Disintegrate Me - Professor and The Madman (Fullerton Records)
What do you get when you mix two veterans of the SoCal punk rawk scene with a couple of its UK equivalent’s most storied names? This here disc, guv’nor, and a fine slice of rockin’ psych-tinged pop it is.
Sometimes worlds collide in the best way possible and here’s a prime I’ll-have-one-thin-and-crispy-with-the-lot-and-don’t-forget-the-anchovies example. Genres are less a restrictive tag than a challenge for these guys.
Alfie Agnew (a real-life maths professor) and Sean Elliott (he’d be the madman) are the US-based principals in Professor and The Madman. The pair played together in D.I., a long-running off-shoot of the Adolescents and Social Distortion, the former being from where Agnew came.
Rat Scabies, of the (stillborn but legendary) London SS, The Mutants and of course The Damned, was co-opted as a recording member after guest-playing “Smash It Up” with Agnew and Elliott at a US show. The hook-up with Paul Gray - surely the best bassist The Damned ever had (and he’s back with them now), whose prior form includes Eddie & The Hotrods and UFO - came via Facebook.
That the band members live half a world away from each other was no barrier. A helluva lot of recording time and file-sharing later, “Disintegrate Me”, was birthed. Agnew and Elliott alternate on vocals and both play guitar and keys. Scabies and Gray - well, you know what they do.
There’s lots to love about “Disintegrate Me” and at the top of the list are unabashed energy and hooky goodness. If you think “Strawberries” is the real gem in the long and winding Damned catalogue for similar reasons, you’ll take to “Disintegrate Me” like a gig pig to a mosh pit. This is a record that touches on members’ legacies and takes the direction somewhere else.
Opening cut “Nightmare” sneaks up with a Gothjic schlock-rock keyboard intro before exploding as a raucous balls-to-the-wall punk rocker. Gray’s careering bass-line is a stand-out.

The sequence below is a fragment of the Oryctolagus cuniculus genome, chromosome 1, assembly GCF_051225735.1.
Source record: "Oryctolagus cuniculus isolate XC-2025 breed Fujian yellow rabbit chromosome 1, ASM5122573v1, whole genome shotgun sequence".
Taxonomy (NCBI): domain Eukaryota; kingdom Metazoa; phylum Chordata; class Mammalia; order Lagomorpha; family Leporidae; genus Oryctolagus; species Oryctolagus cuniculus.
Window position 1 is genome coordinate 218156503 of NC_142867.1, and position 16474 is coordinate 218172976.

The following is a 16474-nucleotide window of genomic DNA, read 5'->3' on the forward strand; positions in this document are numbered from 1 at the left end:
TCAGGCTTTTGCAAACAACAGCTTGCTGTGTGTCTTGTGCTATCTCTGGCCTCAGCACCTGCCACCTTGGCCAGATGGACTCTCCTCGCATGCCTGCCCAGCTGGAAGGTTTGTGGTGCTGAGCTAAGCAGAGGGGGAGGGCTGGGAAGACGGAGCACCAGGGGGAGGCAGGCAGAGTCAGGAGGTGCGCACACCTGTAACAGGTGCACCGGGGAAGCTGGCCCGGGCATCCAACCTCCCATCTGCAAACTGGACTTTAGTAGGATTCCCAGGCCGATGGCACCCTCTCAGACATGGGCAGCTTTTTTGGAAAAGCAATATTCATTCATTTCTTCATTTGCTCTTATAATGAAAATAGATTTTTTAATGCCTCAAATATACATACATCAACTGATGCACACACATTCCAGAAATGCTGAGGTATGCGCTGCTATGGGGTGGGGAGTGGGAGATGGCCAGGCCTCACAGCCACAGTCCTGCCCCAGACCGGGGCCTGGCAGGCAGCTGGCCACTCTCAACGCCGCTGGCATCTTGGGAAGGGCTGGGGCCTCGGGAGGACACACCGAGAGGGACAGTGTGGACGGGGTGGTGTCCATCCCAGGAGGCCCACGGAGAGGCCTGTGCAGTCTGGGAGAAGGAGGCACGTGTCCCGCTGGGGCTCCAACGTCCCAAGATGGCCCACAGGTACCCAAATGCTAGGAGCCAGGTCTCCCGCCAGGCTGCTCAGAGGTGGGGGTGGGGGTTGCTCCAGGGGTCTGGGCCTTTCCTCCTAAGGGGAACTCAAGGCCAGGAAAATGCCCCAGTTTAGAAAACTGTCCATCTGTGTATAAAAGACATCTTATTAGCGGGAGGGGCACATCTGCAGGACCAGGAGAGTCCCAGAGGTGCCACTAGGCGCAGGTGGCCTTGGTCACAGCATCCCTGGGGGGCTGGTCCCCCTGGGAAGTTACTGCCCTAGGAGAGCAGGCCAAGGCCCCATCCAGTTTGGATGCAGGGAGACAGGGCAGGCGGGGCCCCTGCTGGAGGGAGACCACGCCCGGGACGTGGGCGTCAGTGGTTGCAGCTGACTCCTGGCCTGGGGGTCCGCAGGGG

Elliott sings and co-opts both the Beatles and Bowie for inspiration in the psych-pop “Space Walrus”. Well-named if obvious. The piano-meets-guitar middle eight is a classy touch. You may dwell in admiration on the ballad “The Mirror” but I’ll beg to differ. It’s mid-album change of pace but its portentous sound doesn’t do much for me.
“Useless” and “Machines” more or less fit into the SoCal sound to these ears - a blessing or a curse depending on how much of The Offspring you were exposed to in the ‘90s. Meh. Gimme Black Flag with Keith or maybe Social Distortion. “Machines”, especially, is a keeper.
“Faces” and “Wishes”, on the other hand, is a pigeon pairing of beat pop. “Wishes” lays on another sterling Paul Gray bass-line and gets off on a rush of melodic pop smarts. “Faces” is delivered with a plaintive vocal and some beefy guitar. Cascading fills from Rat turn up the energy to 11. It reeks of The Creation - and that’s a very good thing..
Also logically paired, towards the back-end of the record (and this one comes as a CD or LP), are “Demented Love Song” and “Electroconvulsive Therapy”. Thematically speaking, Alice made it to the madhouse first with “Ballad of Dwight Fry” but he never strayed into country, which “Demented” does.
It’s less a curiosity piece than a country pop shuffle that works. It’s about a snowdroppoing (underwear-swiping) stalker and the song’s light nature belies a dark streak - it's like “Psycho” on happy pills. “Electroconvulsive” is about the rubber room confinement that follows, and switches to grungy rock and primal screaming. Rat Scabies’ rolling drums are all over this one and it’s a fine closer (although there’s a neat seasonal bonus track appended, “Xmas Eve”, that sounds like The Kinks with Ray and Dave having a punch-up.)
Professor and The Madman are touring their Californian backyard in February, with local players subbing for Gray and Scabies, and there's talk of a possible UK run with the Poms. Sounds like a plan.